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36: Gaining Access

36: Gaining Access

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36: Gaining Access

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  1. 36: Gaining Access

  2. Safety • Preparation • Mental • Physical

  3. Vehicle Safety Systems • Shock-absorbing bumpers • Airbags

  4. Fundamentals of Extrication • Extrication • Removal from entrapment or a dangerous situation or position • Entrapment • To be caught within a closed area with no way out

  5. The 10 Phasesof Extrication (1 of 2) • Preparation • En route to the scene • Arrival and scene size-up • Hazard control • Support operations

  6. The 10 Phasesof Extrication (2 of 2) • Gaining access • Emergency care • Disentanglement • Removal and transfer • Termination

  7. Preparation • Training • Equipment maintenance

  8. En Route to the Scene • Safe driving practices • Good steering techniques • Road positioning and cornering • Controlled acceleration • Controlled braking • Laws and regulations

  9. Arrival and Scene Size-up • Traffic hazards • Additional resources • Coordination within ICS • Rescue team responsibilities • EMS responsibilities

  10. Hazard Control • Law enforcement • Traffic control • Investigation • Scene control • Fire fighters • Extinguishment • Spill control • Rescue team • Extrication

  11. Hazards • Downed power lines • Sharp metal • Broken glass • Toxic substances • Hazardous substance ignition • Unstable vehicles

  12. Support Operations • Lighting • Tool and equipment staging areas • Helicopter landing zones

  13. Gaining Access (1 of 2) • Is the patient in a vehicle or other structure? • Is the vehicle or structure severely damaged? • What hazards exist that pose risk to the patient and rescuers? • What is the position of the vehicle? • What type of surface is it on? • Is it stable?

  14. Gaining Access (2 of 2) • Simple access • Access without the use of tools or force • Complex access • Requires the use of tools and force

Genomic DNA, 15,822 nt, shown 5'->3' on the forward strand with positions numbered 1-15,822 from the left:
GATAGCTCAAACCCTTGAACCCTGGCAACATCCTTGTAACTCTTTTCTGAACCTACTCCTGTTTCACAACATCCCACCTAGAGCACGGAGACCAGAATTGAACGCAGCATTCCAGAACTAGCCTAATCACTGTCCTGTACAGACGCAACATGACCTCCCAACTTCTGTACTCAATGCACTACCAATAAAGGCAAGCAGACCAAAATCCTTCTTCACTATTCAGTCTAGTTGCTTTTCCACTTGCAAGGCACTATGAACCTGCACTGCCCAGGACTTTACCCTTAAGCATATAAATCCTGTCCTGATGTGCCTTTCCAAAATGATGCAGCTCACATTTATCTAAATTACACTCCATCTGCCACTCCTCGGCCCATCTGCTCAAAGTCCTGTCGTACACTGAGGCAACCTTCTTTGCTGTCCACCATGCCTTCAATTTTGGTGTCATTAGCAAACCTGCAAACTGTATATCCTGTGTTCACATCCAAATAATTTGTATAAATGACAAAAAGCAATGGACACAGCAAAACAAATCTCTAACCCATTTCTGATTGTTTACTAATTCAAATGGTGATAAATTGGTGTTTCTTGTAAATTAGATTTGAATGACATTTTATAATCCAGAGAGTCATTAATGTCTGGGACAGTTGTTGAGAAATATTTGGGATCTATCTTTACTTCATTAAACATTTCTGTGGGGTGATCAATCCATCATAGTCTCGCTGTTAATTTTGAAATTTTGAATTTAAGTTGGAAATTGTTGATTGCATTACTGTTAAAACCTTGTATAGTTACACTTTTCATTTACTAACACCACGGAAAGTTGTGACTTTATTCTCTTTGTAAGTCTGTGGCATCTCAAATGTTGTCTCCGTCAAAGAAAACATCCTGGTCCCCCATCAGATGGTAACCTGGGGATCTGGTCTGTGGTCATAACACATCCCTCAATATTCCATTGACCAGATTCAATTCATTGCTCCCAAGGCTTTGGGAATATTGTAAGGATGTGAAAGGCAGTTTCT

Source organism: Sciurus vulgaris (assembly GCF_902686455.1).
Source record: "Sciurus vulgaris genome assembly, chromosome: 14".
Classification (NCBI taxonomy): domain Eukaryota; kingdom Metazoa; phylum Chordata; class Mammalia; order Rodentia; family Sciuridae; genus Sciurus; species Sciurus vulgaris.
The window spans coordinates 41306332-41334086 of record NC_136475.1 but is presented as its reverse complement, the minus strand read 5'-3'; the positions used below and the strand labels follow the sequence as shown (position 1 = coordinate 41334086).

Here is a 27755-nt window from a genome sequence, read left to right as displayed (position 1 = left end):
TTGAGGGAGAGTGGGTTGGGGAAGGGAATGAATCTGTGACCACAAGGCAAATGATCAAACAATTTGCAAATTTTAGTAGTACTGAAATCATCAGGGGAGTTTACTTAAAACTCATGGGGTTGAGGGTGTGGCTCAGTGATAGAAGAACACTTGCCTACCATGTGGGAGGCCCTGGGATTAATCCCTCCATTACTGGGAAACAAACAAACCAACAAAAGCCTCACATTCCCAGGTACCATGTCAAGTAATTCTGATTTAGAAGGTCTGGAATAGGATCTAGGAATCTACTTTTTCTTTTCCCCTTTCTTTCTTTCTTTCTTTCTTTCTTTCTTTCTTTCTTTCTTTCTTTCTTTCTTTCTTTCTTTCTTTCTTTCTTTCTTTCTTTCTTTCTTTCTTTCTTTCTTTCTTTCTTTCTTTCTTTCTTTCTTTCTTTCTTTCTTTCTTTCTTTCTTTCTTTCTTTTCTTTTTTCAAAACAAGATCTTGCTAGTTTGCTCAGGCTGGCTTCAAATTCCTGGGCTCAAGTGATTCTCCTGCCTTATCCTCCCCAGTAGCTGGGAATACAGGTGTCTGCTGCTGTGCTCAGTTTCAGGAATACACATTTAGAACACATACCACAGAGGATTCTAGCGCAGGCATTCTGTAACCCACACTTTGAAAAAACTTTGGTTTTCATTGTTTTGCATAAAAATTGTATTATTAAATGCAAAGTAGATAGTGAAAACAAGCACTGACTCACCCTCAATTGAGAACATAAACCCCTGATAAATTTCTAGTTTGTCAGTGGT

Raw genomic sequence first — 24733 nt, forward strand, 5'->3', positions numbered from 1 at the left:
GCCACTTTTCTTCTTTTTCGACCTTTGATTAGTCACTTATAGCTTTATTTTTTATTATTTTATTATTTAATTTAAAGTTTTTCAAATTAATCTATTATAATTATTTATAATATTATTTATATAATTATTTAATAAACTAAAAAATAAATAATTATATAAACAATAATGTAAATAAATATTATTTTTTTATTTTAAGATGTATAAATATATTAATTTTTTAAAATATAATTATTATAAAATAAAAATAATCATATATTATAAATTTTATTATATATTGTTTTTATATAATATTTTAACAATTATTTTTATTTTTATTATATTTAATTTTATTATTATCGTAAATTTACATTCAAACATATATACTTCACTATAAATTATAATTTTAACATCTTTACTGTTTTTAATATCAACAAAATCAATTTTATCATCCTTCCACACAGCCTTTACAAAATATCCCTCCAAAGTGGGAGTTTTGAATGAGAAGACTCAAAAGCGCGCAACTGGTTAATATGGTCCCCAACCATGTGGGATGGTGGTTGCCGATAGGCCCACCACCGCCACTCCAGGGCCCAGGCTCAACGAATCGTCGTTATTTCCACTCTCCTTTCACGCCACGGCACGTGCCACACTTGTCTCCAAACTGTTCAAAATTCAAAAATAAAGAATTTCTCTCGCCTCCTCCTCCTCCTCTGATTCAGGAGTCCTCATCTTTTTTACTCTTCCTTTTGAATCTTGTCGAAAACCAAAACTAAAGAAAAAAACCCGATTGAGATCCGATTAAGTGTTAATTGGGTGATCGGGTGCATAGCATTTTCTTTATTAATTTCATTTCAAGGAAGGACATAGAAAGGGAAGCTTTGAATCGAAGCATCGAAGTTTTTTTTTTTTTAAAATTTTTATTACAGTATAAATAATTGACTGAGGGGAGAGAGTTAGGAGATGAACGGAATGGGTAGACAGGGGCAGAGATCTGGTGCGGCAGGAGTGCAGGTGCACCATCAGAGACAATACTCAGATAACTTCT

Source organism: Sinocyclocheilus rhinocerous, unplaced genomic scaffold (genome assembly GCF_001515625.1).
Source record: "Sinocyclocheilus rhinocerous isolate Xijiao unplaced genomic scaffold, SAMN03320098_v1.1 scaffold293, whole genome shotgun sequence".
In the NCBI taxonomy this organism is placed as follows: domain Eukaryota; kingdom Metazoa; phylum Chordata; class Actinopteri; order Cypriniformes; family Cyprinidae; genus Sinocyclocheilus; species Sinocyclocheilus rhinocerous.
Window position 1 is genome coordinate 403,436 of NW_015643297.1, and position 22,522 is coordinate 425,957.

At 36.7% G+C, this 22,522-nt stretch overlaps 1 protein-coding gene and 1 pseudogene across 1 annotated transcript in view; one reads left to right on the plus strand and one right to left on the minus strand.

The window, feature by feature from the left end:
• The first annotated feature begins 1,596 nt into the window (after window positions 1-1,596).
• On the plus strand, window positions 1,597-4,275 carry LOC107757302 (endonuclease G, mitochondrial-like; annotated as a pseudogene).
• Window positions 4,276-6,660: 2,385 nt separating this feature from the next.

15. Emergency Care • Provide manual immobilization to protect the cervical spine. • Open the airway. • Provide high-flow oxygen. • Assist or provide for adequate ventilation. • Control any significant external bleeding. • Treat all critical injuries.

  16. Disentanglement • Removal of the motor vehicle from around the patient • Disentanglement techniques • Brake and gas pedal displacement • Dash roll-up • Door removal • Roof opening and removal • Seat displacement • Steering column displacement • Steering wheel cutting

  17. Removal and Transfer (1 of 2) • Determine urgency of move. • Plan moves and communicate with the team. • Once patient is freed, rapidly reassess and recheck vital signs. • Make certain spine is immobilized.

  18. Removal and Transfer (2 of 2) • Move the patient in slow, controlled steps. • Choose a path that requires the least manipulation of the patient and equipment. • Move the patient as a unit. • If the patient’s condition is critical, perform remaining steps en route.

  19. Termination • Check tools and equipment. • Replace used supplies. • Clean unit and conform to bloodborne pathogen standards. • Complete all necessary reports.

  20. Specialized Rescue Situations (1 of 2) • Cave rescue • Confined space rescue • Cross-field and trail rescue • Dive rescue • Lost person search and rescue • Mine rescue • Mountain, rock, and ice-climbing rescue

  21. Specialized Rescue Situations (2 of 2) • Ski slope and cross-country or trail snow rescue (ski patrol) • Structural collapse rescue • Tactical emergency medical support (SWAT) • Technical rope rescue (low- and high-angle rescue) • Trench rescue • Water and small craft rescue • White-water rescue

  22. Lost Person Search and Rescue • Primary role will be to take care of patient when found. • Prepare equipment and stand by in area designated by incident command. • Only incident command should deliver information to the family unless someone else is designated to do so.

  23. Trench Rescue • Poor outcome for victims • Risk of secondary collapse • Proper safety reduces potential for injury. • Stage response vehicles.

  24. Tactical Emergency Medical Support (1 of 2) • EMT-Bs, paramedics, nurses, and physicians with specialized tactical and medical training • Nonstandard medical procedures similar to battlefield medicine • Examples of tactical situations • Hostage situations • Snipers • Barricaded suspects

  25. Tactical Emergency Medical Support (2 of 2) • Response procedures • Shut off lights and siren when approaching the scene • Report to the command post • Planning • Specific location of the incident • Rally point with tactical EMS providers • Helicopter landing zones • Hospital locations and route of travel

  26. Structure Fires • Ask incident command where the ambulance should be positioned. • Do not block arriving equipment or become blocked. • Only leave the scene if transporting a patient or cleared by incident command.